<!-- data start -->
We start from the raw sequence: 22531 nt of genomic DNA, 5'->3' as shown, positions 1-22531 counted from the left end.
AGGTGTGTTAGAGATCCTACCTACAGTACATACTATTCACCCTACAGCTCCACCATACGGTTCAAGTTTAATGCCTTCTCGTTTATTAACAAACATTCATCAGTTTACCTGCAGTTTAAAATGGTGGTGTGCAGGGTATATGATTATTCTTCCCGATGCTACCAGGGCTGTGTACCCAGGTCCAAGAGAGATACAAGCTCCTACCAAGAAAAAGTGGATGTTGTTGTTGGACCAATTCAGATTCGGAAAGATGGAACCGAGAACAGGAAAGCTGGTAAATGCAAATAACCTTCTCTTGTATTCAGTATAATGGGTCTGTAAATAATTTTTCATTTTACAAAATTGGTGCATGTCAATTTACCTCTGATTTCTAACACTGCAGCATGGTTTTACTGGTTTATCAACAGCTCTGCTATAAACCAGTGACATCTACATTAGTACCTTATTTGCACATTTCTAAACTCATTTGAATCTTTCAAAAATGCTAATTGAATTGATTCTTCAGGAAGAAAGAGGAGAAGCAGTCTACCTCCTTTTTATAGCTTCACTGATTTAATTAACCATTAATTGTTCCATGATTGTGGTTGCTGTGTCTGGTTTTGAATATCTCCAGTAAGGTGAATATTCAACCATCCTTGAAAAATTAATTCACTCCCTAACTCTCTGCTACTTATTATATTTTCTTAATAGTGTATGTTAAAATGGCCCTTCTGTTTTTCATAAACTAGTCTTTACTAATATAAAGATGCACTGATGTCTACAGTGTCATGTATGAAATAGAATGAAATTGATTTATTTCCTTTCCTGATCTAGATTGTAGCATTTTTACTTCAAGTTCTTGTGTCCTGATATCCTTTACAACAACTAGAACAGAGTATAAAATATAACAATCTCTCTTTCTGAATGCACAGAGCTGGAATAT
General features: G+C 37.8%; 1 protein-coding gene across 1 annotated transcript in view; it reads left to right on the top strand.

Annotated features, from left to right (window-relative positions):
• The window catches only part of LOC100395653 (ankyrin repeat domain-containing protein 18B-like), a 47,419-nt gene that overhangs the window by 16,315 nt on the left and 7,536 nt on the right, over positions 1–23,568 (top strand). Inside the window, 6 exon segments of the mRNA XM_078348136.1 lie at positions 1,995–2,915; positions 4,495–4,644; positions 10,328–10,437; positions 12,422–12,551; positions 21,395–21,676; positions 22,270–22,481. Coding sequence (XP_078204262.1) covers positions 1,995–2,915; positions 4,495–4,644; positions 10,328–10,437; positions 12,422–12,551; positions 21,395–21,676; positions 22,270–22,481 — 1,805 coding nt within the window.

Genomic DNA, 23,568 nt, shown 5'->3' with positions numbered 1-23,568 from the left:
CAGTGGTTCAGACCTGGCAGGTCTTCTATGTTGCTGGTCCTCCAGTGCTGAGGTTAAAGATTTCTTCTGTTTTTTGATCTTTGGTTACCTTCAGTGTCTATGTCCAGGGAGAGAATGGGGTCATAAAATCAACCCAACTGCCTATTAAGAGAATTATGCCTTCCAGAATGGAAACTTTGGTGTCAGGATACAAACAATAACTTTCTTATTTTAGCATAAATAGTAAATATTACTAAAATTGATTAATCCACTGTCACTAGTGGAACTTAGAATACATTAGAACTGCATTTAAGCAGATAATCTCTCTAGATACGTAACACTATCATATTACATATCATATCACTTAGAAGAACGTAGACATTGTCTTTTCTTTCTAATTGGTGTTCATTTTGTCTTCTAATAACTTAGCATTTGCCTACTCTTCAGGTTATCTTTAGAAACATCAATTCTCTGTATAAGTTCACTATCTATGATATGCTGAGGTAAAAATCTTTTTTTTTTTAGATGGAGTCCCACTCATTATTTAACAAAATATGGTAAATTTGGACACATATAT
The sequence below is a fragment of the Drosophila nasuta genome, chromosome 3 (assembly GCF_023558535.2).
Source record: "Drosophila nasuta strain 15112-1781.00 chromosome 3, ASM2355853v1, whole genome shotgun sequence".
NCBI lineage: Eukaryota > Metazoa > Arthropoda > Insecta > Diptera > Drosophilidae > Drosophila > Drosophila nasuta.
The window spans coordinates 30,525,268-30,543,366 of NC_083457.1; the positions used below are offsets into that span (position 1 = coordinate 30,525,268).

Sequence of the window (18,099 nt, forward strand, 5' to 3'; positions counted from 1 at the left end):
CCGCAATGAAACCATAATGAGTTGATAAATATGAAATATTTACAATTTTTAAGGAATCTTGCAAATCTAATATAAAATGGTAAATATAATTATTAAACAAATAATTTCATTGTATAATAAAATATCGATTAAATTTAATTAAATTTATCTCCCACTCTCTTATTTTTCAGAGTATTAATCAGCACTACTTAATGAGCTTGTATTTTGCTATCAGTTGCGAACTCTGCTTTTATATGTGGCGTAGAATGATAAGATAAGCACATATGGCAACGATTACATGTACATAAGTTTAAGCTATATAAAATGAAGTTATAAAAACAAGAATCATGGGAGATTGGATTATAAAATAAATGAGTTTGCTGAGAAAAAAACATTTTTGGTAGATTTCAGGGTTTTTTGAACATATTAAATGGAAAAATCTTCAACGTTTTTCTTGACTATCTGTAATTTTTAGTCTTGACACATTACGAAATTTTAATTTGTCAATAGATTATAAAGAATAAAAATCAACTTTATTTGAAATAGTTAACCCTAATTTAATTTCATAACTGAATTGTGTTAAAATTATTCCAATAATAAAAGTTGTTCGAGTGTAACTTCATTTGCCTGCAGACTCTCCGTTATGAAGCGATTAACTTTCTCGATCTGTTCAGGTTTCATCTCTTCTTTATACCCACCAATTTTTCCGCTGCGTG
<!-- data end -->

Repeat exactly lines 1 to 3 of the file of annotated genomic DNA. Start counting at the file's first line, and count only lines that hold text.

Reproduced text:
We start from the raw sequence: 22531 nt of genomic DNA, 5'->3' as shown, positions 1-22531 counted from the left end.
AGGTGTGTTAGAGATCCTACCTACAGTACATACTATTCACCCTACAGCTCCACCATACGGTTCAAGTTTAATGCCTTCTCGTTTATTAACAAACATTCATCAGTTTACCTGCAGTTTAAAATGGTGGTGTGCAGGGTATATGATTATTCTTCCCGATGCTACCAGGGCTGTGTACCCAGGTCCAAGAGAGATACAAGCTCCTACCAAGAAAAAGTGGATGTTGTTGTTGGACCAATTCAGATTCGGAAAGATGGAACCGAGAACAGGAAAGCTGGTAAATGCAAATAACCTTCTCTTGTATTCAGTATAATGGGTCTGTAAATAATTTTTCATTTTACAAAATTGGTGCATGTCAATTTACCTCTGATTTCTAACACTGCAGCATGGTTTTACTGGTTTATCAACAGCTCTGCTATAAACCAGTGACATCTACATTAGTACCTTATTTGCACATTTCTAAACTCATTTGAATCTTTCAAAAATGCTAATTGAATTGATTCTTCAGGAAGAAAGAGGAGAAGCAGTCTACCTCCTTTTTATAGCTTCACTGATTTAATTAACCATTAATTGTTCCATGATTGTGGTTGCTGTGTCTGGTTTTGAATATCTCCAGTAAGGTGAATATTCAACCATCCTTGAAAAATTAATTCACTCCCTAACTCTCTGCTACTTATTATATTTTCTTAATAGTGTATGTTAAAATGGCCCTTCTGTTTTTCATAAACTAGTCTTTACTAATATAAAGATGCACTGATGTCTACAGTGTCATGTATGAAATAGAATGAAATTGATTTATTTCCTTTCCTGATCTAGATTGTAGCATTTTTACTTCAAGTTCTTGTGTCCTGATATCCTTTACAACAACTAGAACAGAGTATAAAATATAACAATCTCTCTTTCTGAATGCACAGAGCTGGAATAT
General features: G+C 37.8%; 1 protein-coding gene across 1 annotated transcript in view; it reads left to right on the top strand.